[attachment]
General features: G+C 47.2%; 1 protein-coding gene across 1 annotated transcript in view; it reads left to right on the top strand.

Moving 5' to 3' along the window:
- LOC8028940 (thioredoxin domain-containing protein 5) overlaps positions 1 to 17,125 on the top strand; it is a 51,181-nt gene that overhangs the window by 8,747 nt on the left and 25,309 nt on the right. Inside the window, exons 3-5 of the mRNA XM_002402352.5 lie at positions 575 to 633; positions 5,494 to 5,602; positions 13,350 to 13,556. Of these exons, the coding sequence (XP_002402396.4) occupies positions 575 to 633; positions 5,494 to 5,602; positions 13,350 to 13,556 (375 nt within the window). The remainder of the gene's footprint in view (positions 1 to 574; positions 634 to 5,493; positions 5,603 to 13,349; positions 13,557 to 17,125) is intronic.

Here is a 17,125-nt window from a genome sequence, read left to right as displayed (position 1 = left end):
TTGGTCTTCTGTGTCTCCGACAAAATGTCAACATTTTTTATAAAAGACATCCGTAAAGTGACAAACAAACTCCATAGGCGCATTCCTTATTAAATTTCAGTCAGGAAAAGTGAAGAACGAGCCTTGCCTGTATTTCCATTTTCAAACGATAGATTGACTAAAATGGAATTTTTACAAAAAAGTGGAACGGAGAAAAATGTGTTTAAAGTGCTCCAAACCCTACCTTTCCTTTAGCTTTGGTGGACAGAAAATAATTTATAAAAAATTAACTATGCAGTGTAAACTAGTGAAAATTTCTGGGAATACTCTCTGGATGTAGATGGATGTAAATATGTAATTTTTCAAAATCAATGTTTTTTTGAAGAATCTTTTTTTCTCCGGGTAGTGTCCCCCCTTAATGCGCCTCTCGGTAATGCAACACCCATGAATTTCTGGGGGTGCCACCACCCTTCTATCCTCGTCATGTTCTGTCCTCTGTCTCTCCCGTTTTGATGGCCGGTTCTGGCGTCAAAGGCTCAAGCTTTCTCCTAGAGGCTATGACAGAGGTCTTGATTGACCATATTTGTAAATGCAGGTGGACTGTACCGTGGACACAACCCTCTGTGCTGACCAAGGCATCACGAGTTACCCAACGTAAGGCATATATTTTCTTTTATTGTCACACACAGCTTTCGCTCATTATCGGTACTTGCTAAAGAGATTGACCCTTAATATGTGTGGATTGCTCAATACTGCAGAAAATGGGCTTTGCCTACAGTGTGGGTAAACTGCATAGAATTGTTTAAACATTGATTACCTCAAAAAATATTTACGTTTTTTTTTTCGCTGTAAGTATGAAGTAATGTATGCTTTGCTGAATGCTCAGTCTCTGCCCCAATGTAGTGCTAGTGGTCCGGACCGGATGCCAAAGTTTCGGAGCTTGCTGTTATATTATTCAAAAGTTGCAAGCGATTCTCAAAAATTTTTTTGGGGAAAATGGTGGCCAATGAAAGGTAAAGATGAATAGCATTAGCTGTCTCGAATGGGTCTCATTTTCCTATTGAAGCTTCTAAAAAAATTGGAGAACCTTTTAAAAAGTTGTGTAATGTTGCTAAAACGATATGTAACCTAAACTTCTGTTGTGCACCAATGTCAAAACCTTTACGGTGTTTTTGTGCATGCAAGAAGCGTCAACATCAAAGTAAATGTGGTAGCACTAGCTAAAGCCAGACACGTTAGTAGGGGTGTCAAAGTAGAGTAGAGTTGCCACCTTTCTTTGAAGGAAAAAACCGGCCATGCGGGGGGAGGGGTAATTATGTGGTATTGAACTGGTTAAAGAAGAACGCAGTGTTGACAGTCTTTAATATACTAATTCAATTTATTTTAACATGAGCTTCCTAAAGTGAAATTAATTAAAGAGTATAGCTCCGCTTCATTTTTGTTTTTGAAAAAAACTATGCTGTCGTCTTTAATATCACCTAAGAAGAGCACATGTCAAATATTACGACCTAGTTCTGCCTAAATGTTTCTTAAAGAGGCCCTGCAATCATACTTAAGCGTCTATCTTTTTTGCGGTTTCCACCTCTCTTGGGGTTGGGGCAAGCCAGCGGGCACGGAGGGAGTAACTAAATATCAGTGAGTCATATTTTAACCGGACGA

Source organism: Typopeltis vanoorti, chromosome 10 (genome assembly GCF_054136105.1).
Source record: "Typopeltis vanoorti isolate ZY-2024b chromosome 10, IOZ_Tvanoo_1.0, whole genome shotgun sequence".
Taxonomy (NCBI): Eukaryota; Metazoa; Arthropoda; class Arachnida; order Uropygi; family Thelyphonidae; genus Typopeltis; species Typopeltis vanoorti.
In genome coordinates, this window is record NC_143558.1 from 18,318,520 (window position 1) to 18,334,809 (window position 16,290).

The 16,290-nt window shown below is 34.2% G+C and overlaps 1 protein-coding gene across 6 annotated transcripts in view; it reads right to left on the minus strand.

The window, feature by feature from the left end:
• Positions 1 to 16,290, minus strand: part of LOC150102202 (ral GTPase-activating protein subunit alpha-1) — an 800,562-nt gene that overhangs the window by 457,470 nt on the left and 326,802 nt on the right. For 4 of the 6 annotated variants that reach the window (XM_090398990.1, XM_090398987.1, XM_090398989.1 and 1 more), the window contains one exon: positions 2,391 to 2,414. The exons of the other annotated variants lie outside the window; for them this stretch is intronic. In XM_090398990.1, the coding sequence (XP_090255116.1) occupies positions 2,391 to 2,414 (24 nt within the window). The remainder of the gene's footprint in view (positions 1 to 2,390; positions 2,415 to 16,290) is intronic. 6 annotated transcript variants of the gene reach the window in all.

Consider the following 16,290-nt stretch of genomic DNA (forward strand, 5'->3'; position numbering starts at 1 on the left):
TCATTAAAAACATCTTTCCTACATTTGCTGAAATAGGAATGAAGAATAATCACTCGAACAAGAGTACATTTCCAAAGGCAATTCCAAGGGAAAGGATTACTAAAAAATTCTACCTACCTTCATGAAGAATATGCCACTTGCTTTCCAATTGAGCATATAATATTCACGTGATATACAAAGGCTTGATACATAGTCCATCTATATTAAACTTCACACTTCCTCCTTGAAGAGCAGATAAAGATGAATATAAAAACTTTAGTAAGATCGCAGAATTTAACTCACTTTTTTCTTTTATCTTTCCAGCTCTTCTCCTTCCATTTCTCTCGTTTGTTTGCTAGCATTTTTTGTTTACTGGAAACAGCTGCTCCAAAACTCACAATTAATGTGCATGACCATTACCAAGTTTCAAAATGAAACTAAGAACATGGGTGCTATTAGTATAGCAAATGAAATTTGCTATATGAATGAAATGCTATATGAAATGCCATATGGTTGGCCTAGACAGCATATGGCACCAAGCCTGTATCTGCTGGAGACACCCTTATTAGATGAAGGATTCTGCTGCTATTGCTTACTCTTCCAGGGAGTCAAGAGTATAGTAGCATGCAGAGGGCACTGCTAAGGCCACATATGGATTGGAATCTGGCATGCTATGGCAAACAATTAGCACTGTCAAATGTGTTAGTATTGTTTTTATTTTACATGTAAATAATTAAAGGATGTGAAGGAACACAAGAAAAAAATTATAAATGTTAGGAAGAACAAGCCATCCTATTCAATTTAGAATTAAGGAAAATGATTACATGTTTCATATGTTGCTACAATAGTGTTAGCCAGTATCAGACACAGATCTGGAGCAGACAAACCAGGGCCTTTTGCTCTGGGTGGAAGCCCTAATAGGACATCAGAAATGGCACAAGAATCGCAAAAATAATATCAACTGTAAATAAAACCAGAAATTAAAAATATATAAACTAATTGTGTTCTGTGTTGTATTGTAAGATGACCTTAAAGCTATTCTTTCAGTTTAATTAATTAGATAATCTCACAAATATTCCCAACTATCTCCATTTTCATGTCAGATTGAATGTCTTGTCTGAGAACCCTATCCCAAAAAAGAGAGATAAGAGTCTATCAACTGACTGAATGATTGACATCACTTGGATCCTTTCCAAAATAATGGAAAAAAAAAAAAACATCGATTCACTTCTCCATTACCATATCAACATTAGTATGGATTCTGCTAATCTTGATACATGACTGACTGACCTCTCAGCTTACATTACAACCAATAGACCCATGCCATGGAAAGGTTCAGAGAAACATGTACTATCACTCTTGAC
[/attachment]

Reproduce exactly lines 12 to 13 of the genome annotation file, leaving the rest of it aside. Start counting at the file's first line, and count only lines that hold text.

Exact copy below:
• Positions 1 to 16,290, minus strand: part of LOC150102202 (ral GTPase-activating protein subunit alpha-1) — an 800,562-nt gene that overhangs the window by 457,470 nt on the left and 326,802 nt on the right. For 4 of the 6 annotated variants that reach the window (XM_090398990.1, XM_090398987.1, XM_090398989.1 and 1 more), the window contains one exon: positions 2,391 to 2,414. The exons of the other annotated variants lie outside the window; for them this stretch is intronic. In XM_090398990.1, the coding sequence (XP_090255116.1) occupies positions 2,391 to 2,414 (24 nt within the window). The remainder of the gene's footprint in view (positions 1 to 2,390; positions 2,415 to 16,290) is intronic. 6 annotated transcript variants of the gene reach the window in all.

Consider the following 16,290-nt stretch of genomic DNA (forward strand, 5'->3'; position numbering starts at 1 on the left):